Wednesday, December 4, 2013

What's my favorite movie? Hmmm . . .

My daughter, 13, asked me to name my favorite movie. I told her I could not because doing so would be like asking me to choose a favorite between her and her little sister.

Then I realized just how wrong that analogy was.

Actually, me trying to name my favorite movie would be like asking Jim Bob and Michelle Duggar to pick their favorite among Jedidiah, Josiah, Jinger, Jordan-Grace or any of the other 15 Duggar offspring whose names they likely can’t remember either.

It’s fun having a 13 year old in the house because now we can show her profanity-filled PG-13 movies without anyone thinking we’re bad parents.

Well, at least not any of the sleazy Hollywood liberals who serve on the Motion Picture Association of America ratings board.

We treat our favorite movies much the same as we treat our children.

We’re proud of them, we want to show them off to friends, and we believe we have a vested interest in them doing well because we think their success is a reflection of ourselves.

So from an early age we wanted Josie to appreciate movies like “Sneakers,” “Big Fish,” and “Catch Me If You Can,” right along side enduring classics like “Gone With The Wind,” and “Singin’ in the Rain,” and even “Rocky.”

What’s my favorite movie?

What’s yours?

Would you think less of me if you knew I told her my favorites were either “Cool Hand Luke” or “Shawshank Redemption?”

Why I immediately picked two prison flicks must have been because I’d spent the near entirety of the holiday weekend in the bosom of my family and had been influenced by all that loving incarceration.

But just last night the evergreen topic came up with my buddies in the sweet escape of my favorite tavern and I decided, no, my all-time favorite movie is “It’s a Mad, Mad, Mad, Mad World.”

It’s flat-out hilarious, but I think I like it mostly because it has such a joyful abundance of essential humanity. I love the scene after Jonathan Winters has discovered “The Big W” and they’re all digging in a frenzy. The Winters character and Spencer Tracy catch each other’s eyes and at first appear mutually suspicious of one another.

Then Tracy surprises the big truck driver with a warm, gentle smile that seems to convey that, hey, everything’s going to be all right, we’re going to get through this together.

It only lasts about four seconds, but it’s maybe my favorite scene from maybe my favorite movie. I try and remember to smile just like that anytime I’m with someone who sounds afraid that things are not going to work out.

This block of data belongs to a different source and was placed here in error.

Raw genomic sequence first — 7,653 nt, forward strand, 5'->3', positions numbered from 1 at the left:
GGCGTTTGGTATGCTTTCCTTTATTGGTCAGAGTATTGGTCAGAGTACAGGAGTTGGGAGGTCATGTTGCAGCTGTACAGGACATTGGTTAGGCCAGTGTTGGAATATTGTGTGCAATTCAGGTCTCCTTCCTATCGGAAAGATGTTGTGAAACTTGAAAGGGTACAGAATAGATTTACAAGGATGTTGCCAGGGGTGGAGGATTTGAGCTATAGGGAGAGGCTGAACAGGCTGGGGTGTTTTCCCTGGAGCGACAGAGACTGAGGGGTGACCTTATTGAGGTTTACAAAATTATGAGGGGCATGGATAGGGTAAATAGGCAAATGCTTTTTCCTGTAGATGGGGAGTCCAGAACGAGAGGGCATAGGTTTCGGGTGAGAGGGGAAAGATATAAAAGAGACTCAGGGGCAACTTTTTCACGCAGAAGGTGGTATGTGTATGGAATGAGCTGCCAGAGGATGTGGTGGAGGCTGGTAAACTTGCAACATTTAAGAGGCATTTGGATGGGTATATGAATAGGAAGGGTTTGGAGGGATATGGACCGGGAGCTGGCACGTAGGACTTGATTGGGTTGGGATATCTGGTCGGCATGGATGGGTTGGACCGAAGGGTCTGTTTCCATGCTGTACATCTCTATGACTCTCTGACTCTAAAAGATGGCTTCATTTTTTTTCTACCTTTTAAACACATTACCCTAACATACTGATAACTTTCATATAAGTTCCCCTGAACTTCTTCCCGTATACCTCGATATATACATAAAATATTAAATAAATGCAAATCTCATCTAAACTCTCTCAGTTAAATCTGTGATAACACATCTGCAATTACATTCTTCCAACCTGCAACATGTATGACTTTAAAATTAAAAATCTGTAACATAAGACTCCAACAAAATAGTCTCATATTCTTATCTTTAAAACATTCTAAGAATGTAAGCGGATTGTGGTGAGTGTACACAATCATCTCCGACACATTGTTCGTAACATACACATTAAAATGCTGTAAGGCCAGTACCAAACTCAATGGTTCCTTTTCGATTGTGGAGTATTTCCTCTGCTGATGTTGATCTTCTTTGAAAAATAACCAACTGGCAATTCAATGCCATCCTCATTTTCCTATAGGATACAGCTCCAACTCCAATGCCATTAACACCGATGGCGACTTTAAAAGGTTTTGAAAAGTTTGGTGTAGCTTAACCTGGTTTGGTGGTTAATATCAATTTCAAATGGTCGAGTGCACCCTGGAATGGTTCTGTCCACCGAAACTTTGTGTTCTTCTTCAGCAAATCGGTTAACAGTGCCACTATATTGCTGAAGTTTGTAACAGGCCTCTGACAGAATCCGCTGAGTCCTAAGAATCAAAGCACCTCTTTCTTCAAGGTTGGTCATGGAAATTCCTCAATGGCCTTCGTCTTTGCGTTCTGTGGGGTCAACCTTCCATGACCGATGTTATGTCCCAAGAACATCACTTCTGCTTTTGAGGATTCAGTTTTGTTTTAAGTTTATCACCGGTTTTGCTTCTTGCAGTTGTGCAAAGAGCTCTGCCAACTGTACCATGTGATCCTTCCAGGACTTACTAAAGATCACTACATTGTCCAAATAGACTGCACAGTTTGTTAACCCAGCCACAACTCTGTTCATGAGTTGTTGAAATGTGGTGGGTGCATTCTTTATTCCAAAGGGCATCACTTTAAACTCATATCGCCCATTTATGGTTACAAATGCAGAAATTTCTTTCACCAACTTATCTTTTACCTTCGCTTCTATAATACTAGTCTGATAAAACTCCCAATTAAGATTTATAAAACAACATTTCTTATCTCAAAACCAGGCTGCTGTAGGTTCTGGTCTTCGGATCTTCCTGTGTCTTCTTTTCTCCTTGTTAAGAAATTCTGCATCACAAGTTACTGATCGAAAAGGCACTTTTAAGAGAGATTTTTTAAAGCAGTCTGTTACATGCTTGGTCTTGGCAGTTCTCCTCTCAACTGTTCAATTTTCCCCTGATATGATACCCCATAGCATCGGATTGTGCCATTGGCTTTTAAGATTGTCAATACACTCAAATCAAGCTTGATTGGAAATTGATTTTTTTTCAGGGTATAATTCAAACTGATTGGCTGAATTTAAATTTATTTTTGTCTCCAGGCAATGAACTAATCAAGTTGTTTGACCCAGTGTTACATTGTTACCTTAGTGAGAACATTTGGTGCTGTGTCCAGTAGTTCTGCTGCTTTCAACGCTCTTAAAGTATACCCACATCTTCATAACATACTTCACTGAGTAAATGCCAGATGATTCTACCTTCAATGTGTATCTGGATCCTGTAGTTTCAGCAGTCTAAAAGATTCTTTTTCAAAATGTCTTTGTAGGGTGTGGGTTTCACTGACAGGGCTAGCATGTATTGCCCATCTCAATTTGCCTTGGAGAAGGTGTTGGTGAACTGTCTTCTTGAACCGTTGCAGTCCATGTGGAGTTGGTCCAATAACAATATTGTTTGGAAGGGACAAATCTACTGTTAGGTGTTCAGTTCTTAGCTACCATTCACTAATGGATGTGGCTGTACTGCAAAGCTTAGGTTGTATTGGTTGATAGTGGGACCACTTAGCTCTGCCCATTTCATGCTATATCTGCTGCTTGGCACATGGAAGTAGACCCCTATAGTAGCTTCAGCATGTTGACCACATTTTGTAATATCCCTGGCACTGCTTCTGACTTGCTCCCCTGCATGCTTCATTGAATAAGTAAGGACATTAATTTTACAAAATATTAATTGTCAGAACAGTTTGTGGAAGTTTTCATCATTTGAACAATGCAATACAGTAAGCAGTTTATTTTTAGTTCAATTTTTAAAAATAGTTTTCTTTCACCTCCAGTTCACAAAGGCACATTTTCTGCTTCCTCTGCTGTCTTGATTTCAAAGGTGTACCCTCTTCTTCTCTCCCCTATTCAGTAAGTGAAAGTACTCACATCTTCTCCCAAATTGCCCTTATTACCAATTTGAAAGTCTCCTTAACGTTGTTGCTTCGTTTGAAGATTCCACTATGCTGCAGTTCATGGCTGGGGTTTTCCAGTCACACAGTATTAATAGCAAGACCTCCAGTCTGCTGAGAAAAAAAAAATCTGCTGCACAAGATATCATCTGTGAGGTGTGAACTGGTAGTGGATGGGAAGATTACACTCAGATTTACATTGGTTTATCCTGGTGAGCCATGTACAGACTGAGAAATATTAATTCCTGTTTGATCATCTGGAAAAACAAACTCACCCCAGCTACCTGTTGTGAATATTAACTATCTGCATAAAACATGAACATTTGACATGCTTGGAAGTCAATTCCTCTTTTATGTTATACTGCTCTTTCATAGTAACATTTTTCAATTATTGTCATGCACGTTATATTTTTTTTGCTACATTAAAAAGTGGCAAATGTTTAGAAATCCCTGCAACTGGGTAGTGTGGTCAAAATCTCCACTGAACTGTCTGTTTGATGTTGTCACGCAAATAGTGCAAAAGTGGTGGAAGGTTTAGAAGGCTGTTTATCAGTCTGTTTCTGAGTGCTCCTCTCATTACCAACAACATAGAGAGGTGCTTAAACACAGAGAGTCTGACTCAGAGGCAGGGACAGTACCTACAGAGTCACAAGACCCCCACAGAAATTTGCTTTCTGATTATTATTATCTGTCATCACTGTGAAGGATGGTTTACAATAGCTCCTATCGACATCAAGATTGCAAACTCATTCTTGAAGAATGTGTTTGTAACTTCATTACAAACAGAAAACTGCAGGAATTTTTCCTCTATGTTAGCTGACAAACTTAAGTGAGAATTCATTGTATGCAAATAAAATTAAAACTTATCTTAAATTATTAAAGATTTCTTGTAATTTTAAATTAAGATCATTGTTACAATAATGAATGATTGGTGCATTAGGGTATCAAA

If anyone had asked me Sunday night to name my favorite movie, I’d have said, “Waitress.” We watched it with Josie.

It’s another movie imbued with a humanity so triumphant it practically shimmers, and watching it becomes heartbreakingly poignant when you know writer/director/co-star Adrienne Shelley was murdered at the age of 40 in an insane Manhattan ’06 neighbor dispute just as her first glorious movie was being critically hailed.

The movie also features an 80-year-old Andy Griffith in a scene-stealer role in what would be one of his last films. It’s great in so many ways.

Lots of days comedies are my all-time favorites. It could be either “SlapShot,” “Hot Fuzz,” “Zombieland,”  “Animal House,” or “The Big Lebowski.”

Many of my favorite movies feature men with holstered guns riding horses. There’s “Silverado,” “Red River,” “The Outlaw Josie Wales,” and “The Man Who Shot Liberty Valence.”

Have I forgotten any?

Yes. There’s “Casablanca,” “Dave,” “Groundhog Day,” “Silver Linings Playbook,” and I’ll always find time to watch Paul Newman at maybe his best in “The Verdict.”

Of course, in about 12 hours you can disregard this entire list.

Because, guaranteed, tomorrow I’m going to have a movie I’ll with all my heart declare is my very favorite No. 1 movie of all-time.

See, when you spend so much time inflicting your movies on a teenage child, it’s only natural that she insists it’s her turn to reverse the role and take you to a movie she says is the very best.

Yes, tonight Josie’s taking me to see “Catching Fire.” She saw it last week and swears it’s the very best movie ever made.

So, of course, it’s going to be my favorite if for no other reason than it is hers.

What kind of father would I be if one of my favorites wasn’t one of hers?

And when it comes to my very favorites, nothing will ever top my two little girls.

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